The Niu is nimble enough around town with its skinny, 14" wheels and CST tyres and has the turning circle of a shopping trolley. For zipping around in traffic and up and down inner-city pavements I have no complaints. The linked brakes are also more than powerful enough for a small scooter.

The issues come when you start to apply a little more lean-angle. With a 69mph top speed, it may be tempting to see what the GT Evo is capable of in the bends but unfortunately the centre stand grounds out almost immediately. When you are riding such a quiet bike, the sound of steel on asphalt comes as a real shock.

And I'm not talking about pushing the bike out of its comfort zone with heroic and unrealistc lean angles here, even slow speed cornering in the city centre can ground you out. Whether this is the result of design or an underpowered spring on the stand, it's not good enough.

Niu MQi GT Evo front


Next up: Reliability
3 out of 5 (3/5)

The GT Evo’s 5kW motor (equivalent to about 6.7bhp) means it's plenty fast enough to keep up with town traffic and in Sport mode will cope with short blasts in national speed limits, too.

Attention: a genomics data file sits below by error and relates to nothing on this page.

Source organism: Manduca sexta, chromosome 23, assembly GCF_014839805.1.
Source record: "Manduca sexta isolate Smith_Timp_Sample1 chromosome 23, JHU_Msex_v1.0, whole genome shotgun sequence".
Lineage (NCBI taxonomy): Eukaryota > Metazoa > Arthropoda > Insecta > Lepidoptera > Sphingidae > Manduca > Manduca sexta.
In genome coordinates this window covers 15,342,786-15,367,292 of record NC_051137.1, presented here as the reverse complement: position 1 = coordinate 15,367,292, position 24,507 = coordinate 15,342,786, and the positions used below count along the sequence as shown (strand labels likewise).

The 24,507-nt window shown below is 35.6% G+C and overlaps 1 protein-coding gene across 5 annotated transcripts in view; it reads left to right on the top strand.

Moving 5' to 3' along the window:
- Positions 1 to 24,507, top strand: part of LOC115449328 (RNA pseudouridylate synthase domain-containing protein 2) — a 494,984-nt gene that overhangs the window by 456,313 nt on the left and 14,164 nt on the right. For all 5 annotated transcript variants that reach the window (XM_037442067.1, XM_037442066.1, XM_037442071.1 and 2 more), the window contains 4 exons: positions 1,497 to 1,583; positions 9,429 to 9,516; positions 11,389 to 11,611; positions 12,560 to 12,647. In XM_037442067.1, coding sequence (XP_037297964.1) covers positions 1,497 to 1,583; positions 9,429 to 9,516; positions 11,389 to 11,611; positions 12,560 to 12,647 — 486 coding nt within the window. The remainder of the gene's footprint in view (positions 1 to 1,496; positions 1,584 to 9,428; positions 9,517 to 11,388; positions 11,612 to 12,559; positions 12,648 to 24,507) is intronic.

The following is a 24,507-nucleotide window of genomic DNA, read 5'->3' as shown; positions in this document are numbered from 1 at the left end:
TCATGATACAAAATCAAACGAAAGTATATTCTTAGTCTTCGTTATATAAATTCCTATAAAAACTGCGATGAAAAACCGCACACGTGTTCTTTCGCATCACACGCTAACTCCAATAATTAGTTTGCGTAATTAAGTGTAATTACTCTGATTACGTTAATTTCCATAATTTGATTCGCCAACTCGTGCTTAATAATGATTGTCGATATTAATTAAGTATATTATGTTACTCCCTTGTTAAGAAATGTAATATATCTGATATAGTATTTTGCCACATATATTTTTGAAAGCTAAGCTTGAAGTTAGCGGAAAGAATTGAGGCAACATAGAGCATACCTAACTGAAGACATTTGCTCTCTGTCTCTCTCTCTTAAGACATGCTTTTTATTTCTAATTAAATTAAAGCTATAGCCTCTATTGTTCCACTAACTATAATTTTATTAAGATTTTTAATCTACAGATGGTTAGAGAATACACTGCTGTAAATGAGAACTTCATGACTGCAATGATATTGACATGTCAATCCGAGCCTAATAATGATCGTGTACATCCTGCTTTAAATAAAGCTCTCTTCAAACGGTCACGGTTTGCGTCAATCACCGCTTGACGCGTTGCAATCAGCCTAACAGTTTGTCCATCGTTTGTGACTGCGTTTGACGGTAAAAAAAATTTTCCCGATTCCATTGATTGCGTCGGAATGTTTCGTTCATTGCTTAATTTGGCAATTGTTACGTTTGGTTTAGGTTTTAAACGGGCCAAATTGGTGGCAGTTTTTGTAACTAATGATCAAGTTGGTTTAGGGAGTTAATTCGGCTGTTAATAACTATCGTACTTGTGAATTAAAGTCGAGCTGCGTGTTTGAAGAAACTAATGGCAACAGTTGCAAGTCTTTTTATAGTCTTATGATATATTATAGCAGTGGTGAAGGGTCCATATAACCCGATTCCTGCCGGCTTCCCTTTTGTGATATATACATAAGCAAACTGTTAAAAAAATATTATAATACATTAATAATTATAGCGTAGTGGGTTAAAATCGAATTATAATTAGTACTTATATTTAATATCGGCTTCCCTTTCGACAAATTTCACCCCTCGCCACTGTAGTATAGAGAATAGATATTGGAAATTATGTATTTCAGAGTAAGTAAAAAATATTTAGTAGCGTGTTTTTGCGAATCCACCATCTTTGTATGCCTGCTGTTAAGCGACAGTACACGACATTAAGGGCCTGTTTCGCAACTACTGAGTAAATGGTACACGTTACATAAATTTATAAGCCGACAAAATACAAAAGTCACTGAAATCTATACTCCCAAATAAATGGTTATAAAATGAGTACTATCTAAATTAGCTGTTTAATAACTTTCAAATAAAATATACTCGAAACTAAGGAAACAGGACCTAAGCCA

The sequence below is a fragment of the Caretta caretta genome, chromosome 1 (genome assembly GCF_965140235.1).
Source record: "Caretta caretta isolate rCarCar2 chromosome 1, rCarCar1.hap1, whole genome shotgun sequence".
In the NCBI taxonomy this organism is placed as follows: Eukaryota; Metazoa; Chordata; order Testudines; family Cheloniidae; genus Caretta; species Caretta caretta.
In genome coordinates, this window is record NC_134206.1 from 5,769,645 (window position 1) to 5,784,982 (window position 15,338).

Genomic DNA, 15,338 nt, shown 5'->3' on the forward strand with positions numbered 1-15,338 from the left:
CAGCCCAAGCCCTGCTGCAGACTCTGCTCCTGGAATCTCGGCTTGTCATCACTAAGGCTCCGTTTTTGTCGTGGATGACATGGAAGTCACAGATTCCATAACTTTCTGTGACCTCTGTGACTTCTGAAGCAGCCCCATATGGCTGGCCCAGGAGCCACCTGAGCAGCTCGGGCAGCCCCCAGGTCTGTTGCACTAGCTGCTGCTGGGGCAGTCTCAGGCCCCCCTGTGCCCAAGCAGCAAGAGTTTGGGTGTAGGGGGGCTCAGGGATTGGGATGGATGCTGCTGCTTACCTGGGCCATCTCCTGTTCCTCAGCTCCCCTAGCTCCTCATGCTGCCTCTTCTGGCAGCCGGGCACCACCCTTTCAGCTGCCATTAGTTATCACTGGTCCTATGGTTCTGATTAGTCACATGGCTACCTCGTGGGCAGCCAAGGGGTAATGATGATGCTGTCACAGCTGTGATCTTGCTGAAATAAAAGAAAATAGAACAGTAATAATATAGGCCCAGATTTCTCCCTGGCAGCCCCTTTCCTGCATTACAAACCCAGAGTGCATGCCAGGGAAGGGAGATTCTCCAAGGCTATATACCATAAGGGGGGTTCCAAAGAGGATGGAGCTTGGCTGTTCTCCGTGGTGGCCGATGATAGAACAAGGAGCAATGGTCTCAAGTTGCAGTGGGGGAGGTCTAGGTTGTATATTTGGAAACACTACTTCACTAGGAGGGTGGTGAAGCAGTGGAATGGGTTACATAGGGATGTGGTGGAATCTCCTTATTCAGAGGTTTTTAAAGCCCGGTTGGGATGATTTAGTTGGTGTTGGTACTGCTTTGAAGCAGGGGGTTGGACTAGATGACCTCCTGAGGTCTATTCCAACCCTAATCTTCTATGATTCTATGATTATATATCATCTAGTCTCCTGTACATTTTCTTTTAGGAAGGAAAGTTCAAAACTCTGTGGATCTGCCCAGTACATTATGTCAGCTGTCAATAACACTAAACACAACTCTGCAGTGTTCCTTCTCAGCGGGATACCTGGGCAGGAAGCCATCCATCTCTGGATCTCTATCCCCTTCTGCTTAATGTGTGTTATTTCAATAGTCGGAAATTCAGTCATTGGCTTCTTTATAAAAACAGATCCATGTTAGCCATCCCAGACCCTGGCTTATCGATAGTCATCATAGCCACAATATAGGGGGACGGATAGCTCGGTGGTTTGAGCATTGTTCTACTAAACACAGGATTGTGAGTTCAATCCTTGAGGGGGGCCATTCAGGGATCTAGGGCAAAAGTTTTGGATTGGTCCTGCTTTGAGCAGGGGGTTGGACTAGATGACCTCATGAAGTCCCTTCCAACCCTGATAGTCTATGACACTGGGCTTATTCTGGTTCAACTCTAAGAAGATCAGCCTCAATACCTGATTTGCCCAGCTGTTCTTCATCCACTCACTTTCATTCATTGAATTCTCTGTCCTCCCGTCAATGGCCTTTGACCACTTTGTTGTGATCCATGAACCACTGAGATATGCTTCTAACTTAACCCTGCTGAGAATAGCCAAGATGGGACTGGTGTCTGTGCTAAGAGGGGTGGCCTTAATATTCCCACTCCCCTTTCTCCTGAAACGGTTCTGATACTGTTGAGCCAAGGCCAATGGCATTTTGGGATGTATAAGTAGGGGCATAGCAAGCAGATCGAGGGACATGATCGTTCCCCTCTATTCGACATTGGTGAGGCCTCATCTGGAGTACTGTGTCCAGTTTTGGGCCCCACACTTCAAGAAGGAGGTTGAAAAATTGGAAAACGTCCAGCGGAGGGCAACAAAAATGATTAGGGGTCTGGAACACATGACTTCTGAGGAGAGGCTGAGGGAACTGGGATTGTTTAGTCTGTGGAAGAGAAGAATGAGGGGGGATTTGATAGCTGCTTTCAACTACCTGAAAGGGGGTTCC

Unlike a conventional twist-and-go 125 - where you rev the engine and wait for the CVT to feed power to the rear wheel – the Niu jumps straight off the line as soon as you’re ready. I found that I left it in Sport mode most of the time but I can see that using the less powerful modes would make sense in heavily congested 30mph or 20mph zones.

The one-button cruise control system is a nice touch too and makes it easier to stick to the speed limits on longer urban stretches.

Once you are out on the open road, the GT Evo whirrs up to around 50mph in no time and then climbs steadily but without imperative to a top speed of around 70mph depending on the conditions. It’s certainly fast enough to keep up with its petrol rivals.